June 12, 2014

Taking the Reins

by Dayle Campbell Gaetz
Coteau Books
232 pp.
Ages 10-14 

Though only fourteen, Katherine Harris has already felt the need to take the reigns, figuratively- and literally-speaking, in order to help her family who'd come from England to make a new life for themselves in Canada.  The family's hopes had been dwindling, along with their savings, since an extended stay in San Francisco (before they reached Hope, BC) when they all had fallen ill and Katherine's older sister Susan died.  Then starting their farm, for which they are sorely ill-prepared, Katherine's father is mauled by a bear and requires medicine, and Katherine must retrieve her nineteen-year-old brother George who has run off in search of gold in the Cariboo.  Returning home on her bay mare, Nugget, Katherine's adventure masquerading as a boy and travelling with a guide, William, must be forgotten as she must return to behaviour befitting a young girl and think about selling Nugget for some much needed money.

Fortuitously, the man who purchases horses from miners returning from the Cariboo and takes them to Victoria for wealthy buyers is Mr. Charles Roberts, the very man who had given her Nugget as a thank-you for her sister Susan's devotion to his niece Baby Rose when his brother's family was also travelling from England.  Katherine hatches a plan with Mr. Roberts to enlist her parents to care for his store so that he might travel to Jamaica to visit his brother and family, that her parents might leave the farm even temporarily (though George would remain behind to tend to it), and that she might go to school in Victoria. And since Nugget would be sold in Victoria, Katherine might have opportunities to visit him.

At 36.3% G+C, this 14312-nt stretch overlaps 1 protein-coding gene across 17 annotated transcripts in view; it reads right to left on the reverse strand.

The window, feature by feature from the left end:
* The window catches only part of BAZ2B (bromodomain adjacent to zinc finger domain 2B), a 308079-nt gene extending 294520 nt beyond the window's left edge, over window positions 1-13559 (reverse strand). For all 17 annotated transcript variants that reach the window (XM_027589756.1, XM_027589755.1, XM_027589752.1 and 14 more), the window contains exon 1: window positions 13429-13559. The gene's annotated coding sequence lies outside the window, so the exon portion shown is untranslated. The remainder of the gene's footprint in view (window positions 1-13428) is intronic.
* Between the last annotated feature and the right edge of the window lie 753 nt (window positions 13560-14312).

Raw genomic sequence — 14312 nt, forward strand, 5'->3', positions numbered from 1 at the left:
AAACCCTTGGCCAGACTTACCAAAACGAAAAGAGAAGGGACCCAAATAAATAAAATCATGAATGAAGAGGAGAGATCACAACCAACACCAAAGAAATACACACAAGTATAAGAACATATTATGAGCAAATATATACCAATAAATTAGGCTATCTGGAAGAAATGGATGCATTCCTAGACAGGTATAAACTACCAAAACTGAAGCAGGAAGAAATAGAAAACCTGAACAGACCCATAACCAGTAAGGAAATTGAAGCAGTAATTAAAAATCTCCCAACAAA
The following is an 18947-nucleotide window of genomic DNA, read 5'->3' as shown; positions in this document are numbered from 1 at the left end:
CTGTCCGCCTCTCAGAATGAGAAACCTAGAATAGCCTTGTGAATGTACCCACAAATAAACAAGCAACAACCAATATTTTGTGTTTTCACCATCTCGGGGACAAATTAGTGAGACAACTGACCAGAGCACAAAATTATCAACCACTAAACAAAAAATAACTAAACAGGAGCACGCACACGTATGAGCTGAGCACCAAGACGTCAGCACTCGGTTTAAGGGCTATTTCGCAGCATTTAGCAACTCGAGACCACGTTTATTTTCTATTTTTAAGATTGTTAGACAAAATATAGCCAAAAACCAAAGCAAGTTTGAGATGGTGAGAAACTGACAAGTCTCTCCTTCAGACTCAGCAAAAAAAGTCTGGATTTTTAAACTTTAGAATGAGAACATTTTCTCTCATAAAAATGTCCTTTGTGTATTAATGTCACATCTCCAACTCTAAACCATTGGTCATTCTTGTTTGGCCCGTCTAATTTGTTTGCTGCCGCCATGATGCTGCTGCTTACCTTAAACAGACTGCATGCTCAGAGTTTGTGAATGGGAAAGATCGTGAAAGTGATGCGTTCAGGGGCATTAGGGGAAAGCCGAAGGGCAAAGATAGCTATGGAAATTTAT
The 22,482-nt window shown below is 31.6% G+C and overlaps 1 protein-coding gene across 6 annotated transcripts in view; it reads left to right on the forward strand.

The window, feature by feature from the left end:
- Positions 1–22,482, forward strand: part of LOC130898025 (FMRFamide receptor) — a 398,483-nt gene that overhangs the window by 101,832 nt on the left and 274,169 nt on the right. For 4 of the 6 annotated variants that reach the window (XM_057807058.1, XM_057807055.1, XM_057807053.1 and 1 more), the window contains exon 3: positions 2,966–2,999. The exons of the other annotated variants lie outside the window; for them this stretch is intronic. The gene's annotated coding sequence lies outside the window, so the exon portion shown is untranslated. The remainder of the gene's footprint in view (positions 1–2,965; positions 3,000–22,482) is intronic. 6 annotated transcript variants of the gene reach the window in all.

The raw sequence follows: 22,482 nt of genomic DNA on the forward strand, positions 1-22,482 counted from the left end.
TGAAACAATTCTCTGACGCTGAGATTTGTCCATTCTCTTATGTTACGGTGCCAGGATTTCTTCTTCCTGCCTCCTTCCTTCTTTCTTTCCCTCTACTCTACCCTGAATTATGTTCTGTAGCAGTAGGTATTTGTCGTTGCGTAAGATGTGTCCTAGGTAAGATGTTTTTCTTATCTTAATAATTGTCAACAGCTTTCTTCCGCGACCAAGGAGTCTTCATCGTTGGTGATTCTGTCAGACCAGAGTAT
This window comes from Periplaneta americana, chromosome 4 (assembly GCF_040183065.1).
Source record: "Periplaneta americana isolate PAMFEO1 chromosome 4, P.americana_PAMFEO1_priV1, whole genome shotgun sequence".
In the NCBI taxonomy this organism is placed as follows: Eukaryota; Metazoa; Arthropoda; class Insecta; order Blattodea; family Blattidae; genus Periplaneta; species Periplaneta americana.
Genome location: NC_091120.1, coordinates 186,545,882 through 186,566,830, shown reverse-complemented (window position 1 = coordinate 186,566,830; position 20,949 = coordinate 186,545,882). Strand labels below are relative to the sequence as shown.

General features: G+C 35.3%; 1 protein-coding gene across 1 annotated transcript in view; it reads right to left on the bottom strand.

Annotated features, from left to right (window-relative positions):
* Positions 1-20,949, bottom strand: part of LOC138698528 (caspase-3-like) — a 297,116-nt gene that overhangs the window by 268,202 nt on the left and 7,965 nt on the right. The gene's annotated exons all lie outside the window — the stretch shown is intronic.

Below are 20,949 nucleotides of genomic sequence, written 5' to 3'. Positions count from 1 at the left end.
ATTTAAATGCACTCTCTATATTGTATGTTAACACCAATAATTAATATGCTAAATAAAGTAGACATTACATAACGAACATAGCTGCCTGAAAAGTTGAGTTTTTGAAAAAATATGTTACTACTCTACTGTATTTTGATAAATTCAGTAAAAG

Meanwhile, Emma Curtis, who is just shy of 14 years of age, is gifted with Nugget from her newly-found father, Tall Joe, who'd left her and her mother in England to find his riches in the new world.  Left destitute, and her mother dead, Emma had accepted the  opportunity to travel to Canada via brideship, although she skirted marriage by taking a position at the home of Governor and Mrs.Douglas.  Still too proud, too angry and too scared to show herself as she is, Emma is reluctant to accept Nugget, though her father insists she learn to ride as he intends to travel to the interior next spring to start his own farm.

Emma and Katherine become acquainted at Beckley Farm, where Nugget is boarded, and become friends, though they each keep secrets about themselves, afraid of being judged for their heritage, their weaknesses, and griefs.  But the two girls must sidestep those issues in order to work together to find the happiness they both deserve.

You will hear me say time and time again that I am not a horse person.  My greatest affinity is to cats.  And, though I will always share an affection and compassion for all animals, my understanding of horses is negligible.  But Taking the Reins allowed me to share in the bond between Katherine and Nugget, while understanding Emma's initial trepidation for this large animal.  Even more, though, Dayle Campbell Gaetz made Taking the Reins into a story about facing an uncertain future in the context of prejudice and insecurity, emotional and financial, and allowing others into your life so that you might move forward.  Nugget is the bridge that allows Katherine and Emma to share of themselves and see beyond their needs and instead focus on what others need.  It's an inspiriting story that could be from any time, but told especially well in the tumultuous settlement times in British Columbia in the 1860's when new ways had to be built on the land and between people in order to survive.  Fortunately, women such as Katherine and Emma, as well as Susan and Mrs. Douglas, showed the courage and good will to take the reigns for more than just themselves.

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